“I was on the jury at the Antwerp Academy for the graduate show of the class which is now known as the Antwerp Six. Martin was a year older and I had heard about his work but had not seen him. A friend of mine who worked at the Libération newspaper asked me to see him. When I met him and I saw his work I told him immediately that he was ready for his own line and that he didn’t need an apprenticeship. But he insisted that he would like to work with me. He stayed with me for three years, he was my best assistant, he became my friend, and when he told me that he wanted to leave and start his own line I could only wish him good luck.
“I think that some of the things that he decided to do were in reaction to what he saw while working for me. I was part of the first generation of designers who were starting to get mediatised and he chose total anonymity, to never be photographed or interviewed. I think also that we share the love for le trompe à l’oeil and reinterpretations of the classics. I have always admired him for his uncompromising stance on creation and for his strength to stay away from fashion once he had decided to stop.”
Sonja Noël: “I didn’t know what to think of his first collection: was it beautiful or ugly?”
Brussels shop owner Sonja Noël is as passionate about fashion today as when she opened her first store Stijl, on rue Dansaert in Brussels, where she sells brands such as Ann Demeulemeester, Rick Owens, Haider Ackermann, Dries Van Noten, Y/Project, Raf Simons and Martin Margiela. She opened the first Martin Margiela shop in Europe in 2001, in a 18th century house in Brussels.
“I remember his first show very well -- mostly because I couldn’t attend it, as I was having my first baby on that day! I watched a video of the show afterwards, saw the clothes in his showroom and didn’t know what to think of the collection: was it beautiful or ugly? Margiela cut jackets with very narrow shoulders and sleeves, at a time where everybody else showed jackets with wide power shoulders. His wide trousers had pre-made knee shapes in them and the seams were raw and unfinished. In a way I loved it, so I ordered the entire collection -- and got the showpieces, since Martin’s first collection didn’t even go into production. I still have some of those pieces and plan to donate them to a fashion museum in Brussels.
“Then when I opened the Margiela shop, he came over from Paris to tell me how the shop should look -- he took photos of everything and drew on them with a white marker. We put in old wooden doors, heavy glass windows, white marble floors, crystal lamps… everything was recycled and got a lick of white paint, we put white gauze on the lamps and made the shop look intimate. Martin knew exactly what he wanted and I respect that a lot.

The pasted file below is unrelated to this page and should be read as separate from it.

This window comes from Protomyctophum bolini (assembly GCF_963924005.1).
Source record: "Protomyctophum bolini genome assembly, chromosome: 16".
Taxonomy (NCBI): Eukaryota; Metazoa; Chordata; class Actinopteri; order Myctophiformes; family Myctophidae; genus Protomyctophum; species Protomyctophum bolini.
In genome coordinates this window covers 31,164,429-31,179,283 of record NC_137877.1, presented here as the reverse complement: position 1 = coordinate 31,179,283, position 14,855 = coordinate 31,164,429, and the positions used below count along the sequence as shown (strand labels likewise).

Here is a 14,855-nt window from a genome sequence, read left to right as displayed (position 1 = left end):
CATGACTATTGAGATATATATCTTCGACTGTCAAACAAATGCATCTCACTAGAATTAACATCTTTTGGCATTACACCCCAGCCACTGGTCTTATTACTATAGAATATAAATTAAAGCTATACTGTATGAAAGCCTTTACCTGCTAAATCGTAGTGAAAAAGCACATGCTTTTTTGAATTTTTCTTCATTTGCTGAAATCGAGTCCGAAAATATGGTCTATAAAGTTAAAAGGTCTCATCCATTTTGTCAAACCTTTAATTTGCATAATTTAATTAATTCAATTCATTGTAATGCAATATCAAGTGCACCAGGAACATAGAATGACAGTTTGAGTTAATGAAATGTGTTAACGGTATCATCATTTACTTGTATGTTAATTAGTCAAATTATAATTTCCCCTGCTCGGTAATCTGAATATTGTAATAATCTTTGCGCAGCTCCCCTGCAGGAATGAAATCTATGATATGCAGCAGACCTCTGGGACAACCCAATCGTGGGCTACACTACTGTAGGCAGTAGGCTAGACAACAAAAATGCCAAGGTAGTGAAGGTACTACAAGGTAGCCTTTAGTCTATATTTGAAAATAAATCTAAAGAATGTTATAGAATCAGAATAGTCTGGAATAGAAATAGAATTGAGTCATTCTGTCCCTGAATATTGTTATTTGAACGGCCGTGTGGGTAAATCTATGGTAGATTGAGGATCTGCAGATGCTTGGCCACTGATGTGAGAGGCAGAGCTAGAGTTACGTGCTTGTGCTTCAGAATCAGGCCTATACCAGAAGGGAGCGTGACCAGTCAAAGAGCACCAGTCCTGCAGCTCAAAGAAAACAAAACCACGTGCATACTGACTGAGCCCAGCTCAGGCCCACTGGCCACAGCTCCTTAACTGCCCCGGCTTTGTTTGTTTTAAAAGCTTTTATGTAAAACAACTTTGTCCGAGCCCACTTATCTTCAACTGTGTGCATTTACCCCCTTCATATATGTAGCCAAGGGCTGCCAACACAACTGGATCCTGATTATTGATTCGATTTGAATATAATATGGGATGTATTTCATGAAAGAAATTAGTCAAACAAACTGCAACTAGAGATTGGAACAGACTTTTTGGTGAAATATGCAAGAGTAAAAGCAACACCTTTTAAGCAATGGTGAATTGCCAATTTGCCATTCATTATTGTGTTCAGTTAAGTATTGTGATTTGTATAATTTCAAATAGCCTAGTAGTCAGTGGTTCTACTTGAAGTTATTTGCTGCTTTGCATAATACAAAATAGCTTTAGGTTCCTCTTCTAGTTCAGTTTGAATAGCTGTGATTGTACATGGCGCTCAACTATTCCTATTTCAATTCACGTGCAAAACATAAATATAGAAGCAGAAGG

“His work was always a revelation, always new and surprising. From the locations of his shows to the invitations he sent out to the media and the buyers, his choice of models... how their hair and make-up was done. Then there were the collections themselves, he didn’t do pre-collections, so, as buyers we never knew what to expect. Martin gave us so many ideas in his 20 years that it will inspire designers for years to come.
"He was an artist. In his refusal to communicate about his designs -- his clothes told his story. He influenced the way that I think about fashion enormously.”
Demna Gvasalia “To destroy in order to create”
Demna Gvasalia had his first job after graduating from the Antwerp Royal Academy of Fine Arts at Maison Margiela in Paris. He is now one of the most lauded designers working, the creative director of Balenciaga and at his own label VETEMENTS, where he has constantly paid tribute to the energy and spirit Martin instilled in him.
“I think of my time spent working at Margiela as a sort of masters programme after graduating from Antwerp. Working there I discovered that beauty can be found in everything around us, mundane objects can be turned into creative concepts and become a completely new product.
“I never worked with, or met, Margiela himself, but through the work that I discovered in the archives I educated myself, he sparked my curiosity about clothing. I discovered that creativity can mould something great and completely new from left-overs and next-to-nothing. Margiela made me ‘think clothes’.
“His approach justified for me the idea that creativity needs to be limitless. I learned at Margiela that one can make a garment from an old supermarket bag. I also discovered the immense creativity that comes from having limited resources. In this way it justified my own creative identity.
“At Margiela I learned more about clothes, about falling in love with them, turning them inside out or upside down, all the things that I've loved ever since I can remember. At Margiela I learned that you may need to destroy an old garment to create a new one. This may be one of the most important things I learned from the legacy of Margiela: to destroy in order to create.”
This article originally appeared on i-D UK.